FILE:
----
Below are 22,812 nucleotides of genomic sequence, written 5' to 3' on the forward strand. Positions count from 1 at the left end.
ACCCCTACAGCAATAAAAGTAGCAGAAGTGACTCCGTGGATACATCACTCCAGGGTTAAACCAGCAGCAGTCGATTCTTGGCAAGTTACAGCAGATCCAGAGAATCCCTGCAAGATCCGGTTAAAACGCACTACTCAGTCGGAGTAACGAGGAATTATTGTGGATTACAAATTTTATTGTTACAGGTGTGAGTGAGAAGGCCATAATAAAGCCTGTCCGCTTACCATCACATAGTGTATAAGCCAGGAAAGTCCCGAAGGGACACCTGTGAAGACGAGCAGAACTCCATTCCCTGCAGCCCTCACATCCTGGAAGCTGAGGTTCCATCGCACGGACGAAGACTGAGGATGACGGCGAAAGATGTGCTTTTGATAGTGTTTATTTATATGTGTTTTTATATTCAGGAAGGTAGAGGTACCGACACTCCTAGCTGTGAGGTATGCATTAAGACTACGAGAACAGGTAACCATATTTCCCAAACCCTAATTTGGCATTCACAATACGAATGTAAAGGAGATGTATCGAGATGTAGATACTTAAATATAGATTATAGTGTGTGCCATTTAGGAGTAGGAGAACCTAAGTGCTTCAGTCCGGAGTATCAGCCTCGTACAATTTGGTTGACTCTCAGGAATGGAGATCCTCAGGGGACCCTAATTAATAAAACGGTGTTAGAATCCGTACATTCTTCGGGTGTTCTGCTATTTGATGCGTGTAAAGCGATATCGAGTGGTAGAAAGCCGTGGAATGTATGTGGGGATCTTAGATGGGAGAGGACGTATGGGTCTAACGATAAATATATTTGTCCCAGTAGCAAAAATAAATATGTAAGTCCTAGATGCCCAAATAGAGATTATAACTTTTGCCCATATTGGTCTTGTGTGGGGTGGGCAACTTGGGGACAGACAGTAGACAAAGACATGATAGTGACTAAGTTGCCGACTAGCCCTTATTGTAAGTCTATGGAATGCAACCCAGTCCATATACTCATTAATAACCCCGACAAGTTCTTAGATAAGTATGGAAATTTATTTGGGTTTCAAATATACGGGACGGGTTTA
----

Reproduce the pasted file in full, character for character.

Below are 22,812 nucleotides of genomic sequence, written 5' to 3' on the forward strand. Positions count from 1 at the left end.
ACCCCTACAGCAATAAAAGTAGCAGAAGTGACTCCGTGGATACATCACTCCAGGGTTAAACCAGCAGCAGTCGATTCTTGGCAAGTTACAGCAGATCCAGAGAATCCCTGCAAGATCCGGTTAAAACGCACTACTCAGTCGGAGTAACGAGGAATTATTGTGGATTACAAATTTTATTGTTACAGGTGTGAGTGAGAAGGCCATAATAAAGCCTGTCCGCTTACCATCACATAGTGTATAAGCCAGGAAAGTCCCGAAGGGACACCTGTGAAGACGAGCAGAACTCCATTCCCTGCAGCCCTCACATCCTGGAAGCTGAGGTTCCATCGCACGGACGAAGACTGAGGATGACGGCGAAAGATGTGCTTTTGATAGTGTTTATTTATATGTGTTTTTATATTCAGGAAGGTAGAGGTACCGACACTCCTAGCTGTGAGGTATGCATTAAGACTACGAGAACAGGTAACCATATTTCCCAAACCCTAATTTGGCATTCACAATACGAATGTAAAGGAGATGTATCGAGATGTAGATACTTAAATATAGATTATAGTGTGTGCCATTTAGGAGTAGGAGAACCTAAGTGCTTCAGTCCGGAGTATCAGCCTCGTACAATTTGGTTGACTCTCAGGAATGGAGATCCTCAGGGGACCCTAATTAATAAAACGGTGTTAGAATCCGTACATTCTTCGGGTGTTCTGCTATTTGATGCGTGTAAAGCGATATCGAGTGGTAGAAAGCCGTGGAATGTATGTGGGGATCTTAGATGGGAGAGGACGTATGGGTCTAACGATAAATATATTTGTCCCAGTAGCAAAAATAAATATGTAAGTCCTAGATGCCCAAATAGAGATTATAACTTTTGCCCATATTGGTCTTGTGTGGGGTGGGCAACTTGGGGACAGACAGTAGACAAAGACATGATAGTGACTAAGTTGCCGACTAGCCCTTATTGTAAGTCTATGGAATGCAACCCAGTCCATATACTCATTAATAACCCCGACAAGTTCTTAGATAAGTATGGAAATTTATTTGGGTTTCAAATATACGGGACGGGTTTA